NASA’s SMAP Satellite Collects Soil Moisture Content Worldwide
Water is a fundamental issue in agriculture: the balancing of irrigation with rainwater, the proper or improper use, the right type of water, whether water will cause plants to grow or wash out and create floods.
“Soil moisture is very important because it’s a leading indicator of future vegetation conditions,” says John Bolten, a hydrologist at NASA’s Goddard Space Center. The amount of moisture in the soil tells you about everything from how well plants will grow to whether a flood is likely, and is a vital part of climate and temperature measurements. And yet our global soil moisture data has in the past been spotty at best.
Launched in January 2015, SMAP—it stands for Soil Moisture Active Passive, not one of NASA’s best names—is the first NASA satellite to specifically measure global soil moisture. It does so via a two-pronged approach, one that’s sort of like a camera, one more like radar, to measure microwave emissions from the land’s surface. Those microwave emissions, it turns out, are highly correlated with the water content in the first five centimeters of the soil—so highly correlated that SMAP is accurate to within four percent. For now, it measures in blocks of 25 square kilometers, but NASA is figuring out ways to get smaller and more detailed.
Soil moisture content is an incredibly valuable bit of data. It can be used to measure crop stress and the likely quality of crops, to save water, to predict floods and droughts and landslides, be used to measure the amount of water (and thus pesticide) runoff, etc. etc. SMAP, for the first time, enables outrageous amounts of accurate information to be gathered quickly; Bolten says that the satellite can map the entire planet in two or three days.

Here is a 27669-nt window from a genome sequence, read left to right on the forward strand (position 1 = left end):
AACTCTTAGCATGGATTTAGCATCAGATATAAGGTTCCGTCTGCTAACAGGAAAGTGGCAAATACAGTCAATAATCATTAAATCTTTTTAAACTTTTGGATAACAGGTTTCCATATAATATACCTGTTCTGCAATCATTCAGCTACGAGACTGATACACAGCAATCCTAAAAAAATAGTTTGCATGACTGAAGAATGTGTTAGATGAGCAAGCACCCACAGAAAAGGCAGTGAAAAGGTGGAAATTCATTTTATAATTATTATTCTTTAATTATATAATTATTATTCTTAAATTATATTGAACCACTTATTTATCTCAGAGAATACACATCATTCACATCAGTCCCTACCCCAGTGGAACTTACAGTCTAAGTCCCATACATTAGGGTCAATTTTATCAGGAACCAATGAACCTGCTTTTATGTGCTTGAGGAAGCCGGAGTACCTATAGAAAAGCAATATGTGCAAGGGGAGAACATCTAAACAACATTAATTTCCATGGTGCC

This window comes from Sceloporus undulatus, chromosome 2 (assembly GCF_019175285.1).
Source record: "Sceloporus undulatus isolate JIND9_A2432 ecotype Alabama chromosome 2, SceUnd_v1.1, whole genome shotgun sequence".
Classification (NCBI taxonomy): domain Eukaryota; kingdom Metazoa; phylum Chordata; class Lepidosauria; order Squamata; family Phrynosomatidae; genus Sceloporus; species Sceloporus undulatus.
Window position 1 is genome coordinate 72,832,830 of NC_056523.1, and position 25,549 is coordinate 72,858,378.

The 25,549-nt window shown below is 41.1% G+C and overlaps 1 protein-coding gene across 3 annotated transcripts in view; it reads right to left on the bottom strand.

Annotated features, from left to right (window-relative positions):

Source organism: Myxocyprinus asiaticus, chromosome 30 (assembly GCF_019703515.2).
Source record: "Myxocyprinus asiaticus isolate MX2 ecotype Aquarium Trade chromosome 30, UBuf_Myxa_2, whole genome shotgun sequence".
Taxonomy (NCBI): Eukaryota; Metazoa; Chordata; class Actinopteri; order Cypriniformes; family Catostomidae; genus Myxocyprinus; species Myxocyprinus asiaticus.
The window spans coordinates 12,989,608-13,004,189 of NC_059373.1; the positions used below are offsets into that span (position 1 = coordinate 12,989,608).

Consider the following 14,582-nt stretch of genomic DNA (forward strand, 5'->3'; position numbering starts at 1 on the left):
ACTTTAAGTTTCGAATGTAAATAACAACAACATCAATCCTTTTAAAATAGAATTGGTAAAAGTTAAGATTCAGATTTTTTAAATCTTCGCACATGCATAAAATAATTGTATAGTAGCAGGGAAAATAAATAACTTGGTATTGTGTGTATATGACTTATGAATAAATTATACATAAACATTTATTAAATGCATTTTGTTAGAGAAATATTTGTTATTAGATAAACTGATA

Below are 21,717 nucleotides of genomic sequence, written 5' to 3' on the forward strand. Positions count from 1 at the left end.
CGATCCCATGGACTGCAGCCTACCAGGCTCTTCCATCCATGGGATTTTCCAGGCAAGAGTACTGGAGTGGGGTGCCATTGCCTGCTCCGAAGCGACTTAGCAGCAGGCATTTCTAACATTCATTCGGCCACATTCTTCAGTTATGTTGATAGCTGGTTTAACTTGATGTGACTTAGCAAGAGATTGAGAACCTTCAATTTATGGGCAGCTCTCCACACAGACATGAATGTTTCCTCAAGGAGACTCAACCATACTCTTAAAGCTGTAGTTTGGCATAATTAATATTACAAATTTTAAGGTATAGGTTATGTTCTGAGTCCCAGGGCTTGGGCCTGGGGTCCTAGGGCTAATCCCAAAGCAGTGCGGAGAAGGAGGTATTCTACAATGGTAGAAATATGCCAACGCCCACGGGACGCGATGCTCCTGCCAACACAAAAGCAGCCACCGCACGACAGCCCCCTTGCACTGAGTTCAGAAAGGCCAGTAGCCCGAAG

This data is especially valuable in food-insecure countries or regions. Chances are, if just growing enough food to eat is a struggle, a country or region may not have enough money to invest in soil moisture sensors. But SMAP’s data is all public, and Bolten says NASA’s applied science group is involved in helping out anyone who needs assistance understanding the data. (It’s also on Google Earth.)
The first round of data from SMAP became available a few months ago, but the USDA just this week announced that it will be incorporating SMAP’s data into its Crop Explorer tool. Crop Explorer is the USDA’s massive tool that shows real-time information on global crops; it’s used by agriculture analysts to predict everything from corn prices to whether there will be a flood halfway around the world. SMAP’s soil moisture data is a huge piece of the puzzle.